C2 Commentary: Writing Dialogue

In C2: Jango Skyy, Faith smokes her first cricket, a gift from Virgil Skyy. The two discuss the Islands of Sheridan, setting up plot points and displaying their character to the reader along the way. Dialogue is invaluable to a book but it’s difficult to write so that it drives the story while reflecting the characters. I believe dialogue should be balanced along two axes:

First, the realism-to-instrumentalism axis. Dialogue should be realistic, seeming like something someone might actually say. Simultaneously, we as artists must artificially construct the dialogue to take the reader on a tour of character traits and plot points. Otherwise, the story just circles the drain.

Here’s some dialogue which might be realistic but serves no purpose:

“Hey, Jangster. What are you doing?”

“Faith. I was looking for you.”

“I like your robes.”

“Thanks. I only have one set.”

Well actually, that non-canon exchange sort of conveys some character, so it’s not totally purposeless. But compare it to something with no realism, no spark of character, and just pure functionality:

“I’m dating Beatrice, so I want to tell her about those birds. She likes birds and I want to tell her something nice about birds because I am dating her.”

“I won’t tell you the thing about birds. I’m offended at the thought. Later in the story, this will be important,” he said, winking. “Also I will be offended if people photograph the birds. Take note!”

Really, when we write dialogue, we must write it twice. We must understand it on the level of the characters, their feelings, and their interactions, while also managing the plot, introducing settings, and reminding readers of important details. In the final text, my take looks like this:

“Is that where the birds live?” Faith leaned on the fence and fished the brochure from her purse. She showed him the picture of the little flightless birds. “They’re adorable!”

Jango shivered and stuck one finger in his mouth.

Faith put away the pamphlet. “Is something wrong?”

“Those fledglings are supremely sacred,” he said. “Their photography is absolutely forbidden. It’s not your fault; you did not take the picture, and it is a superstition in any case. But when tourists visit our islands, we take great pains to remind them to photograph anything except the birds.”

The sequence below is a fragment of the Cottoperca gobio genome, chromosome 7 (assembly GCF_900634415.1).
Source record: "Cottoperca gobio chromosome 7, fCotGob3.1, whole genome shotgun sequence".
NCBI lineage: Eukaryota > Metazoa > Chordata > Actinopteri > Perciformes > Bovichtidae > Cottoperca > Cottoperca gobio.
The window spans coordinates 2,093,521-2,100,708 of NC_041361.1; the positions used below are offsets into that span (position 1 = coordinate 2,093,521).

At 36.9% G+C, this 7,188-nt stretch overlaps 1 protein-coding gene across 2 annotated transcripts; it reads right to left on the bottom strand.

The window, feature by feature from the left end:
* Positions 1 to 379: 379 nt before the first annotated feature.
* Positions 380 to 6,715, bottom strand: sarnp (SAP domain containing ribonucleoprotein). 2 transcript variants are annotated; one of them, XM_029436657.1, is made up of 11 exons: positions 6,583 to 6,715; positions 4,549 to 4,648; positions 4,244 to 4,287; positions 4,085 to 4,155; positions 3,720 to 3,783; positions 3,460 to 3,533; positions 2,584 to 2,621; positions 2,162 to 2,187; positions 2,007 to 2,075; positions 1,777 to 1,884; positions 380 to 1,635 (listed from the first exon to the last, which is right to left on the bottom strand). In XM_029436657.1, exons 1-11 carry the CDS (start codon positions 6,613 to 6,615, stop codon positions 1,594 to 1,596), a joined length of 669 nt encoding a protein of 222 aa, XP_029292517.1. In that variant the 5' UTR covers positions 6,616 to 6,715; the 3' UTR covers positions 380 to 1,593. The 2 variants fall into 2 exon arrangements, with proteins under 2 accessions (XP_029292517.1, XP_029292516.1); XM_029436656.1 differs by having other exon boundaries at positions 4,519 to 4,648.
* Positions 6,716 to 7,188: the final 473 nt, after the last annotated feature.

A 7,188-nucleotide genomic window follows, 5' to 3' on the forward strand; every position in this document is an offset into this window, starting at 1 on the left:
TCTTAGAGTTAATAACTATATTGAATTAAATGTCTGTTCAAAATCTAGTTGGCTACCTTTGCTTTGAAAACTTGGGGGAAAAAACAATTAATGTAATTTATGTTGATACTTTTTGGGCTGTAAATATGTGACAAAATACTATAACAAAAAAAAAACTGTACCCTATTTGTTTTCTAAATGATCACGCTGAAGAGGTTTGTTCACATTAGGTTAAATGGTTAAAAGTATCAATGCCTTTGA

“Gosh, sorry. I just have this friend who loves birds. I’d love to know more about them.”

This also demonstrates the second axis, the vocal-to-physical axis. Characters say some things and show others. In the section above Jango responds to Faith’s bird picture using only body language. Then he explains verbally why he performed that action. Pixar’s Wall-E had no dialogue for almost the first half, using only body-language. Shakespeare’s plays are written with little stage direction, forcing actors to use dialogue to understand their character. There are lots of options, is what I’m saying.

But those Shakespearean actors use acting to emphasize the dialogue they’re given. Physical actions are paramount! Even if you are quite good at leaving lines of stark dialogue, these lines must stand against a background of action. Look at this:

“We live on the Islands of Sheridan—we knew a trip to Sheridan, Wyoming was inevitable. It was destined by the Mountain.”

Faith nodded but turned away. She watched a deer bounce over rivers and rocks. “I don’t want to burst your bubble but there are a lot of places in America called Sheridan. It’s a common city name, like Springfield.”

Without Faith’s action splitting the dialogue her statement could come across as harsh. Her “I don’t want to burst your bubble” could seem sarcastic. Breaking eye contact and focusing on something else softens the statement and makes her concern seem earnest. It also gives me a chance to throw more animals into the prose, because I want to associate Faith with animals and nature.

That’s all for today. Next time let’s see how Faith, Beatrice, and DanJay react to centipede dust. Until then, keep eating your worms!

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